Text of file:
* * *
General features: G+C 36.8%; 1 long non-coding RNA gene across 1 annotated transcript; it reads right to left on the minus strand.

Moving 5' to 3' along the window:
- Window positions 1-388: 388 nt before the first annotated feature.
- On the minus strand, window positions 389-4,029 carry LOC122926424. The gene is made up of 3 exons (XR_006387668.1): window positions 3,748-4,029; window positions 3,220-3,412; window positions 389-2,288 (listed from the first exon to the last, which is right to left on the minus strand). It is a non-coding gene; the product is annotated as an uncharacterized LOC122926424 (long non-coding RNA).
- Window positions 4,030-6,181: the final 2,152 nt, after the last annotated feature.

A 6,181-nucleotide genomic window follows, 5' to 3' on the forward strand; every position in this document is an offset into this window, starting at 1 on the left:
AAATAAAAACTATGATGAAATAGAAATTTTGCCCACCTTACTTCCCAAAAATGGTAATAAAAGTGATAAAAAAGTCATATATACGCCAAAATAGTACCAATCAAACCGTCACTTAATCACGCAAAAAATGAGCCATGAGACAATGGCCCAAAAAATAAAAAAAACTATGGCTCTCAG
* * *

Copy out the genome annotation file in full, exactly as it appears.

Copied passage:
General features: G+C 36.8%; 1 long non-coding RNA gene across 1 annotated transcript; it reads right to left on the minus strand.

Moving 5' to 3' along the window:
- Window positions 1-388: 388 nt before the first annotated feature.
- On the minus strand, window positions 389-4,029 carry LOC122926424. The gene is made up of 3 exons (XR_006387668.1): window positions 3,748-4,029; window positions 3,220-3,412; window positions 389-2,288 (listed from the first exon to the last, which is right to left on the minus strand). It is a non-coding gene; the product is annotated as an uncharacterized LOC122926424 (long non-coding RNA).
- Window positions 4,030-6,181: the final 2,152 nt, after the last annotated feature.

A 6,181-nucleotide genomic window follows, 5' to 3' on the forward strand; every position in this document is an offset into this window, starting at 1 on the left:
AAATAAAAACTATGATGAAATAGAAATTTTGCCCACCTTACTTCCCAAAAATGGTAATAAAAGTGATAAAAAAGTCATATATACGCCAAAATAGTACCAATCAAACCGTCACTTAATCACGCAAAAAATGAGCCATGAGACAATGGCCCAAAAAATAAAAAAAACTATGGCTCTCAG